In December 2017, the Transnational Institute (TNI) and Deutsche Gesellschaft für Internationale Zusammenarbeit (GIZ), on behalf of the Federal Ministry of Economic Cooperation and Development of Germany (BMZ), in collaboration with the Thai Office of the Narcotics Control Board (ONCB) and the Mae Fah Luang Foundation under Royal Patronage (MFLF), jointly organised the 9th Asian Informal Drug Policy Dialogue (IDPD) in Chiang Rai, Thailand.
Tom Blickman, Katie Sandwell, Dania Putri, Xabier Arana, Tom Decorte, Vibeke Asmussen Frank, Dirk J. Korf, Ingo Ilja Michels, Maj Nygaard-Christensen, Tim Pfeiffer-Gerschel, Heino Stöver, Bernd Werse, Frank Zobel
20 March 2019
In order to better understand the situation around, and possibilities for, local and regional cannabis regulation, a series of six country reports were developed. The country reports provide detailed information about the state of cannabis policy, and the possibilities for change, within each country. This Report summarises some of the key findings from the research and explores opportunities, obstacles, and strategies for cannabis regulation at the municipal and regional level.
Building on a long history and culture of tolerance, the Dutch responded to illicit drugs with decades of pragmatic measures free of judgment. A central element of modern Dutch drug policy was a crucial decision to establish a legal and practical separation of cannabis—judged to pose "acceptable" risks to consumers and society—from hard drugs associated with unacceptable risk. This policy effectively decriminalized possession and use of cannabis and opened the door for tolerated outlets for small-scale cannabis sales that eventually took the form of the well-known Dutch "coffee shops."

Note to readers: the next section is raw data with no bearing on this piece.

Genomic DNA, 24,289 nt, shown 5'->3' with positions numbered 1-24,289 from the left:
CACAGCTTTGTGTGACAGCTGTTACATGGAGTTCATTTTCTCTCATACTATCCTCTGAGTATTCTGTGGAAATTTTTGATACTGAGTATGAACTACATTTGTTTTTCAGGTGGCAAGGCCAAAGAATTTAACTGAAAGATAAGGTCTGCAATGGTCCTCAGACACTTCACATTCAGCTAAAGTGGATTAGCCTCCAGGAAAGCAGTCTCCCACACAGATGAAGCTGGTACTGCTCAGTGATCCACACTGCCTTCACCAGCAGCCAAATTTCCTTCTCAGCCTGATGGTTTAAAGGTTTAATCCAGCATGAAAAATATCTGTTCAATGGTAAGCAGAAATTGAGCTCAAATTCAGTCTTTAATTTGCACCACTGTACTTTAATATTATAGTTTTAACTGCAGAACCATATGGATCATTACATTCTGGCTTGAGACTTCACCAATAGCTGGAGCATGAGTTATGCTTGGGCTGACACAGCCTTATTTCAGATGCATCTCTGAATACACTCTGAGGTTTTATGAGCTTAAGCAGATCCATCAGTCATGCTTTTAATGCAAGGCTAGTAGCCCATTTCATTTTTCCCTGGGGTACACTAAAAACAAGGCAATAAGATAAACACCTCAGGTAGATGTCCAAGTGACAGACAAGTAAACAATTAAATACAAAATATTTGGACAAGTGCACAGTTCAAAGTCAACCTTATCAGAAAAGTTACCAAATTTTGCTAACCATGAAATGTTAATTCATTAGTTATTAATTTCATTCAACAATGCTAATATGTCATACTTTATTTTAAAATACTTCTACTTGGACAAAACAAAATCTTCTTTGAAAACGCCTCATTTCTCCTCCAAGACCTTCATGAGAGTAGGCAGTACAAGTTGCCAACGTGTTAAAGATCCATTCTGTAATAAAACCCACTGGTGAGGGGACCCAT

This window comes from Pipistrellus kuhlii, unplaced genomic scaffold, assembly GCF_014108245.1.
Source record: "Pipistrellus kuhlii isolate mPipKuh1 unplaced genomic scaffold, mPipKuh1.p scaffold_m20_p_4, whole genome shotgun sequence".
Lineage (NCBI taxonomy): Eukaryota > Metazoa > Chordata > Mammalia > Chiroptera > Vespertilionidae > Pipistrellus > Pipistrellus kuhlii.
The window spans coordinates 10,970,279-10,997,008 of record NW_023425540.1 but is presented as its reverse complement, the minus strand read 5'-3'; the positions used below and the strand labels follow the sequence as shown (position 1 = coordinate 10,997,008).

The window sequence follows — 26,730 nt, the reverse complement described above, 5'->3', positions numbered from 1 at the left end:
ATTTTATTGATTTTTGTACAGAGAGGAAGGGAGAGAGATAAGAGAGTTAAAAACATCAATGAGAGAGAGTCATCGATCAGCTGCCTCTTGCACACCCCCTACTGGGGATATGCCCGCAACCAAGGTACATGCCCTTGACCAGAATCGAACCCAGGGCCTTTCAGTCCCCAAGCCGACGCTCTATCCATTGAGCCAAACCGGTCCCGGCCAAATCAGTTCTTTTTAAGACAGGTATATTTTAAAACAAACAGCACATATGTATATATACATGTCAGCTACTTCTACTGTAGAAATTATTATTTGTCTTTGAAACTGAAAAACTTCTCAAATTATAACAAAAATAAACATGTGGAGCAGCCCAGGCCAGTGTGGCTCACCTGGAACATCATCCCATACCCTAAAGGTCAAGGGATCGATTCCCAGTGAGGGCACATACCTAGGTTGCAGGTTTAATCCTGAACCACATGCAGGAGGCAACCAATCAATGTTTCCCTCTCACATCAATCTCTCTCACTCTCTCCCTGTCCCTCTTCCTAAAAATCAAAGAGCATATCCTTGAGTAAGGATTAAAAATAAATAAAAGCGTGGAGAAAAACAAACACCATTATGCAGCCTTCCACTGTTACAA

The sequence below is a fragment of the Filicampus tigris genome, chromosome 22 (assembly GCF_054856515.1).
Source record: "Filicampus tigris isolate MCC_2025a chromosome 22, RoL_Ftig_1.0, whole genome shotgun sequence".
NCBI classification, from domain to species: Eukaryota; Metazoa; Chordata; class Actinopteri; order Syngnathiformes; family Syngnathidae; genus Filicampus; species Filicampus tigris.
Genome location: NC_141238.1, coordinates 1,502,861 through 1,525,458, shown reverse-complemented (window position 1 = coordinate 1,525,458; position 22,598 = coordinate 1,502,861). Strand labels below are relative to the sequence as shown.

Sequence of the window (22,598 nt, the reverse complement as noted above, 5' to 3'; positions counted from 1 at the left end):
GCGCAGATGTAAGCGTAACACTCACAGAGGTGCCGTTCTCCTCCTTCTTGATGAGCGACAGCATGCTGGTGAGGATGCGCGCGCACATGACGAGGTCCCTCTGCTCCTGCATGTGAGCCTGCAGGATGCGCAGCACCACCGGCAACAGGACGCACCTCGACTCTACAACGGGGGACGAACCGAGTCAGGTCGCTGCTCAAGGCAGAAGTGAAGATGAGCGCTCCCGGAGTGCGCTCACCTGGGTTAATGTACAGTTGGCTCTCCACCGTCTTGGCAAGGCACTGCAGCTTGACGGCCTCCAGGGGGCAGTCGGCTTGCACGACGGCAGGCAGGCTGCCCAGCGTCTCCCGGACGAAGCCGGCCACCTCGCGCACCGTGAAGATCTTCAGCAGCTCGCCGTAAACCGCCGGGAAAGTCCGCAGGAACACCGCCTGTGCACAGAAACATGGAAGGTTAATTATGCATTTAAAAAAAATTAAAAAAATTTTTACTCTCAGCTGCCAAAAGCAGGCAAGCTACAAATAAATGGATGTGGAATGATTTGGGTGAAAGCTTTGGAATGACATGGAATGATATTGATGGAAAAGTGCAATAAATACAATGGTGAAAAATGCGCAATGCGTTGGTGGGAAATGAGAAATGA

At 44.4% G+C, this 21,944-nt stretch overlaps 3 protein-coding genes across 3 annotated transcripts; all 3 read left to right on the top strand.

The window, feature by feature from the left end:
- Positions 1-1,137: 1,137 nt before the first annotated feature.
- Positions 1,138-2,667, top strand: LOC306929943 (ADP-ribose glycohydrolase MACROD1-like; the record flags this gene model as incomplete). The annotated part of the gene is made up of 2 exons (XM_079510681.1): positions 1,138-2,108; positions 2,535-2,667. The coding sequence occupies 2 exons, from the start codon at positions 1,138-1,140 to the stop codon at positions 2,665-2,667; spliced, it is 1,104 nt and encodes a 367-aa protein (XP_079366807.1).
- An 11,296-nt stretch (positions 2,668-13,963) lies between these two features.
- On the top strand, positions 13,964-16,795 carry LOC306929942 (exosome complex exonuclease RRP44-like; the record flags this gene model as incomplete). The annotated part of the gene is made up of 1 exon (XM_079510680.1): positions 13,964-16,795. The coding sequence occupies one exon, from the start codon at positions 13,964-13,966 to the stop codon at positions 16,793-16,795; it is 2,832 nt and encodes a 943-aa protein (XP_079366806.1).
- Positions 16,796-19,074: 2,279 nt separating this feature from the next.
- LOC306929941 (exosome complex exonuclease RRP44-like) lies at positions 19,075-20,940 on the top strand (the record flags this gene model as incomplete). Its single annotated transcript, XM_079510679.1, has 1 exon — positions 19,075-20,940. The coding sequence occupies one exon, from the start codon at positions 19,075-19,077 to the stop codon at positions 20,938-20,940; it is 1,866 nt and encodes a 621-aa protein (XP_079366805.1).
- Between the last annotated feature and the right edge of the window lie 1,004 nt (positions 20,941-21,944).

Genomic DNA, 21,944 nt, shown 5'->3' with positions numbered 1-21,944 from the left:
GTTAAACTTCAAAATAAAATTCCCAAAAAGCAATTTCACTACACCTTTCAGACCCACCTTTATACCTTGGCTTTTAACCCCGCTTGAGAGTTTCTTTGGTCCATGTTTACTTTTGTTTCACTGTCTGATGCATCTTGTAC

Ruth Blakeley, Ben Hayes, Nisha Kapoor, Arun Kundnani, Narzanin Massoumi, David Miller, Tom Mills, Rizwaan Sabir, Katy Sian, Waqas Tufail
03 September 2019
This report offers an account of the failures of current counter-terrorism policies, an analysis of the reasons why they do not work and an outline of a progressive alternative that we hope will be the basis for a future Labour government’s approach.
How fair is the investment arbitration system in Latin American and Caribbean (LAC) countries? Are investor-state disputes balanced between national and corporate interests? LAC countries are among the most affected by the investment arbitration system, representing 28.6% of all known investor-state disputes around the world. In particular, Argentina, Venezuela, Mexico, Ecuador, Bolivia and Peru account for 77.3% of the total number of claims against LAC countries. Analysis shows that the system so far heavily favours corporate interests. Investors have won in 70% of the cases brought against LAC countries. As a result, LAC States have already had to pay foreign companies 20.6 billion USD, which could cover Bolivia’s budget for health and education for four whole years.